Bloomfield’s Public School District employs 1,300 staff to serve more than 6,100 students at Bloomfield’s eight elementary schools and middle and high schools.
Approximately 1 in 9 Bloomfield residents are 5 to 18+ with most enrolled in the public school district’s pre-K to grade 12 programs. Nearly half of local property taxes are dedicated to supporting education for children and young adults living in the district. Thousands of voters elect new school board members every year.
But the more we talked to residents about the schools, the more we heard questions about the basics – who’s in charge? How do things work? How are decisions made?
So Bloomfield Info took those questions to the school district to get answers for students, parents, and community members about how the school district functions from the perspectives of some of its administrators.
In this second installment of the series, we interviewed principals at the elementary, middle, and high school levels to give insight into the people with the highest level of day-to-day administrative authority in Bloomfield schools.
Who are the principals at Carteret Elementary and Bloomfield Middle and High schools?
John Baltz is the principal of Carteret Elementary School. He has been working in the Bloomfield District for almost 20 years and was the vice principal of Bloomfield Middle School for eight years. He has been the principal of Carteret Elementary School for the last 12 years.
Alla Vayda Manzo is the principal of Bloomfield Middle School. She has been working for the district for 17 years. She first worked as an English teacher at Bloomfield High School after graduating from college. She was a vice principal at the middle school for two years before becoming principal in 2013.
Christopher Jennings is the principal of Bloomfield High School. He has been the principal of the high school and part of the district since 2007. He previously worked as a teacher and a vice principal in other school districts.
What are the general roles and responsibilities of Bloomfield principals?
All three principals described being responsible for daily operations of the school, cultivating the student experience, and for managing staff.
“You want to develop a vision or a goal for your school, not only for your students, but also for your teachers. You want to try to cultivate leadership in our teachers,” Baltz said. “You want to address academics and always strive to improve instruction and to create and maintain a school community culture.”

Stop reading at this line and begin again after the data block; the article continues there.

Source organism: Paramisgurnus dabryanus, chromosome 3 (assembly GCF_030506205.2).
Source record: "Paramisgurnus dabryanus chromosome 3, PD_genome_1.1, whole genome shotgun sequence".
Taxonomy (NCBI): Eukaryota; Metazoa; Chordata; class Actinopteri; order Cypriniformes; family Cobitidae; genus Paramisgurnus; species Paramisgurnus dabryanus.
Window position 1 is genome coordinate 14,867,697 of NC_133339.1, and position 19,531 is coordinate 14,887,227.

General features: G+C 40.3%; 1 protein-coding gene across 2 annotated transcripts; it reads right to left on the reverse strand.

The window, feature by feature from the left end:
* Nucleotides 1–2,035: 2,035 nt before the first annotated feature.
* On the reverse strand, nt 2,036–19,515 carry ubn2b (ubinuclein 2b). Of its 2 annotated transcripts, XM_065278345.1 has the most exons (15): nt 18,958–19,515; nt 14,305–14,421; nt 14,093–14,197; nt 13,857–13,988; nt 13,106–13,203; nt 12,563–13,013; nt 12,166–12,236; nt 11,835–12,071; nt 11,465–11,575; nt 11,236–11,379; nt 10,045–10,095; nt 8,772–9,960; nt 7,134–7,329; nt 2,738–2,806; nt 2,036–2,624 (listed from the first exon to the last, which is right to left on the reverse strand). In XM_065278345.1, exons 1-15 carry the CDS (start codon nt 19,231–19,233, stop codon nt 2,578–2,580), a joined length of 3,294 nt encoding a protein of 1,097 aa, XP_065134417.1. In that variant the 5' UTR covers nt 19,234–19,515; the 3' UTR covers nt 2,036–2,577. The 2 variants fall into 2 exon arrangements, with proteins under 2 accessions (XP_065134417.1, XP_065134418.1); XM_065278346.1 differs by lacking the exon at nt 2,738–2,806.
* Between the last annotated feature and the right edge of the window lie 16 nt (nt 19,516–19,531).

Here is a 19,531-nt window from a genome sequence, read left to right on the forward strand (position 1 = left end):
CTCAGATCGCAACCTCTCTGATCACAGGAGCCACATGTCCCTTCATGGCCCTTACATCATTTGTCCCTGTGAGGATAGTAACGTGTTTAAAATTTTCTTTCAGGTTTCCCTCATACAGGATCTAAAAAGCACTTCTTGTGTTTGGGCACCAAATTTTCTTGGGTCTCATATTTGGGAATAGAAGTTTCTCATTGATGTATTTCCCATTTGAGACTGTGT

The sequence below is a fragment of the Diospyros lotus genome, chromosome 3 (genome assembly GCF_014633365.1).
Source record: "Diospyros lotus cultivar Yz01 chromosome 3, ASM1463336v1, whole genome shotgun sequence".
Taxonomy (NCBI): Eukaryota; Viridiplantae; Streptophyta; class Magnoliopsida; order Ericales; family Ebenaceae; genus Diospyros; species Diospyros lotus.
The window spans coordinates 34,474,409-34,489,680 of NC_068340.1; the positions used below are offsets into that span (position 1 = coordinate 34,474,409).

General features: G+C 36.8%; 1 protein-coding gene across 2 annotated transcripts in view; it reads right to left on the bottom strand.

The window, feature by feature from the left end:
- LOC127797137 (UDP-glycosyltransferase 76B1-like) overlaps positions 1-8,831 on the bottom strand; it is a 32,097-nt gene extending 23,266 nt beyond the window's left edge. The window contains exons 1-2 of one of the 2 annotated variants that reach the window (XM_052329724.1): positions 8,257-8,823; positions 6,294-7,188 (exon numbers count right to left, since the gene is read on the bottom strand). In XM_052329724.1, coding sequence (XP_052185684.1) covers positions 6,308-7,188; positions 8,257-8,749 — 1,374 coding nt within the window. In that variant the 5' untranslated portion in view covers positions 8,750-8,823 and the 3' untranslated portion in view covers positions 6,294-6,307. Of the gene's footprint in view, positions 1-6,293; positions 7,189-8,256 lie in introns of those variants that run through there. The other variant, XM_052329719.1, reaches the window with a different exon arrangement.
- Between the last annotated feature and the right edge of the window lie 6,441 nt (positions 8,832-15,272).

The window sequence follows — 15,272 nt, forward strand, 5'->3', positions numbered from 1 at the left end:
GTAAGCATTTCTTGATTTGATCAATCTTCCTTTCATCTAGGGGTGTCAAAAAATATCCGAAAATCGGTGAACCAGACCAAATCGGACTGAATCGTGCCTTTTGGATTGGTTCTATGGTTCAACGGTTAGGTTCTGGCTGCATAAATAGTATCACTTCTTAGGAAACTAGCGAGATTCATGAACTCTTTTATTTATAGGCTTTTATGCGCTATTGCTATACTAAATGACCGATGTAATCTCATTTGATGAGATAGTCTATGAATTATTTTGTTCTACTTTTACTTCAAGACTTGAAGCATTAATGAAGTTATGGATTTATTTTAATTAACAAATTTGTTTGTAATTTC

The principals are also responsible for establishing new initiatives for the school, being a role model for Middle School students and staff, and making sure all state mandates are followed, Vayda Manzo said.
What are a Bloomfield principal’s day-to-day duties?
A principal’s day-to-day schedule requires forethought, planning, and the ability to be flexible throughout the day, all three principals said.
Baltz, Vayda Manzo, and Jennings all begin their day by greeting students, checking in with teachers, and inspecting the building.
“There are meetings throughout the day [and] observations occur throughout the whole year. So you have to maintain a specific schedule that makes sure you get your required number of observations completed by certain guidelines and deadlines,” Baltz said.
“You’re always looking to create new programs to address academics and school culture. And then there are grade level meetings to discuss instruction, how is it going, if anything is needed, and how can we improve those things.”
Vayda Manzo can connect with the middle school teachers during the first period of the day when teacher team meetings occur.
“That’s a really nice time for me to check in with the team and address any issues that are happening. [We] talk about what’s going well, talk about where some support may be needed,” she said.
Throughout the day, she can schedule meetings with guidance counselors, the child study team, the diversity committee, and with curriculum supervisors weekly, according to Vayda Manzo.
“And then part of this job is just unpredictable. Things happen. So if a parent comes in and has a concern, I may meet with that parent. I may meet with teachers to plan an activity or review something that took place. So the day definitely has some structure. But a lot of things happen that make each day different,” Vayda Manzo said.
Jennings also tries to interact with high school students outside of the classroom regularly.